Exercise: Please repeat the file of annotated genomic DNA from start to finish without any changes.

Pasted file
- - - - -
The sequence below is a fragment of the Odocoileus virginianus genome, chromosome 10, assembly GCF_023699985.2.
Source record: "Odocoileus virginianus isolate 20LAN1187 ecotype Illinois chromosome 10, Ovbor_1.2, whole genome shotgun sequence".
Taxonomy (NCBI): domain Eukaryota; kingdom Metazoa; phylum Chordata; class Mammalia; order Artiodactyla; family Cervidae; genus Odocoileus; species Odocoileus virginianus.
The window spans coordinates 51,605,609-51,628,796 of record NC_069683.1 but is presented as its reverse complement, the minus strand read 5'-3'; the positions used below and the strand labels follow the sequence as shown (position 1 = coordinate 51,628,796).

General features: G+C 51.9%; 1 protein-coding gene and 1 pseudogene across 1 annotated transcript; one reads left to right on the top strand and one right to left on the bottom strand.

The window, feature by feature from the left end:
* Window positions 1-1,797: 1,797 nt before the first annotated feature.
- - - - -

The sequence below is a fragment of the Odocoileus virginianus genome, chromosome 10, assembly GCF_023699985.2.
Source record: "Odocoileus virginianus isolate 20LAN1187 ecotype Illinois chromosome 10, Ovbor_1.2, whole genome shotgun sequence".
Taxonomy (NCBI): domain Eukaryota; kingdom Metazoa; phylum Chordata; class Mammalia; order Artiodactyla; family Cervidae; genus Odocoileus; species Odocoileus virginianus.
The window spans coordinates 51,605,609-51,628,796 of record NC_069683.1 but is presented as its reverse complement, the minus strand read 5'-3'; the positions used below and the strand labels follow the sequence as shown (position 1 = coordinate 51,628,796).

General features: G+C 51.9%; 1 protein-coding gene and 1 pseudogene across 1 annotated transcript; one reads left to right on the top strand and one right to left on the bottom strand.

The window, feature by feature from the left end:
* Window positions 1-1,797: 1,797 nt before the first annotated feature.